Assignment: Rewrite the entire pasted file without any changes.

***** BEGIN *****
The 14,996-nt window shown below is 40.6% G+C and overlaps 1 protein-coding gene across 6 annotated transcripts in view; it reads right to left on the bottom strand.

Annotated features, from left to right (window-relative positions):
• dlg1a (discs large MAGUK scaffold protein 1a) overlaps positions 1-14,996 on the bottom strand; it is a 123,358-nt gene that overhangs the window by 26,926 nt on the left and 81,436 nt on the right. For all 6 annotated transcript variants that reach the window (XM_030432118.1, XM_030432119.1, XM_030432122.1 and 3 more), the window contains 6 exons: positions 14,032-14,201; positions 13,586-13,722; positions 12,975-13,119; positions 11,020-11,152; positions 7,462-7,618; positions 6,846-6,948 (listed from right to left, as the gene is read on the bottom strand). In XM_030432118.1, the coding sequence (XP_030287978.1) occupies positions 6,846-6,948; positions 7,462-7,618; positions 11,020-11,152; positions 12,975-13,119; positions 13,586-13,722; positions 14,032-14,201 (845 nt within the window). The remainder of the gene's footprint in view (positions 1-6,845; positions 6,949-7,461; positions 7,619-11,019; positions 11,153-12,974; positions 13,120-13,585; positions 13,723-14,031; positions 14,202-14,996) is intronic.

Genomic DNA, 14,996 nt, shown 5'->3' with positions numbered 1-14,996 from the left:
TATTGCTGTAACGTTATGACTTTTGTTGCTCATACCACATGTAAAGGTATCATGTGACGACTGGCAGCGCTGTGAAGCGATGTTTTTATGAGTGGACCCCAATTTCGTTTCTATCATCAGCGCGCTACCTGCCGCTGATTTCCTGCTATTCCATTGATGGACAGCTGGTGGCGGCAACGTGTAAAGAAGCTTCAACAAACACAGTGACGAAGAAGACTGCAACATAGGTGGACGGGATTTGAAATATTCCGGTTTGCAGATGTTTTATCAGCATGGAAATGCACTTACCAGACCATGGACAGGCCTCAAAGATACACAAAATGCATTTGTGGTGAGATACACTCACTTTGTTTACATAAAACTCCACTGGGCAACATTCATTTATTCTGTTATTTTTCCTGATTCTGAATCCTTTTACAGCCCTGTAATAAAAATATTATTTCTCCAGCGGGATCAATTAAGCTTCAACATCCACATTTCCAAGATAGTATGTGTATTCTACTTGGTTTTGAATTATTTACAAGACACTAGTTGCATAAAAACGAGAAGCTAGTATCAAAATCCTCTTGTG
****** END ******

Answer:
The 14,996-nt window shown below is 40.6% G+C and overlaps 1 protein-coding gene across 6 annotated transcripts in view; it reads right to left on the bottom strand.

Annotated features, from left to right (window-relative positions):
• dlg1a (discs large MAGUK scaffold protein 1a) overlaps positions 1-14,996 on the bottom strand; it is a 123,358-nt gene that overhangs the window by 26,926 nt on the left and 81,436 nt on the right. For all 6 annotated transcript variants that reach the window (XM_030432118.1, XM_030432119.1, XM_030432122.1 and 3 more), the window contains 6 exons: positions 14,032-14,201; positions 13,586-13,722; positions 12,975-13,119; positions 11,020-11,152; positions 7,462-7,618; positions 6,846-6,948 (listed from right to left, as the gene is read on the bottom strand). In XM_030432118.1, the coding sequence (XP_030287978.1) occupies positions 6,846-6,948; positions 7,462-7,618; positions 11,020-11,152; positions 12,975-13,119; positions 13,586-13,722; positions 14,032-14,201 (845 nt within the window). The remainder of the gene's footprint in view (positions 1-6,845; positions 6,949-7,461; positions 7,619-11,019; positions 11,153-12,974; positions 13,120-13,585; positions 13,723-14,031; positions 14,202-14,996) is intronic.

Genomic DNA, 14,996 nt, shown 5'->3' with positions numbered 1-14,996 from the left:
TATTGCTGTAACGTTATGACTTTTGTTGCTCATACCACATGTAAAGGTATCATGTGACGACTGGCAGCGCTGTGAAGCGATGTTTTTATGAGTGGACCCCAATTTCGTTTCTATCATCAGCGCGCTACCTGCCGCTGATTTCCTGCTATTCCATTGATGGACAGCTGGTGGCGGCAACGTGTAAAGAAGCTTCAACAAACACAGTGACGAAGAAGACTGCAACATAGGTGGACGGGATTTGAAATATTCCGGTTTGCAGATGTTTTATCAGCATGGAAATGCACTTACCAGACCATGGACAGGCCTCAAAGATACACAAAATGCATTTGTGGTGAGATACACTCACTTTGTTTACATAAAACTCCACTGGGCAACATTCATTTATTCTGTTATTTTTCCTGATTCTGAATCCTTTTACAGCCCTGTAATAAAAATATTATTTCTCCAGCGGGATCAATTAAGCTTCAACATCCACATTTCCAAGATAGTATGTGTATTCTACTTGGTTTTGAATTATTTACAAGACACTAGTTGCATAAAAACGAGAAGCTAGTATCAAAATCCTCTTGTG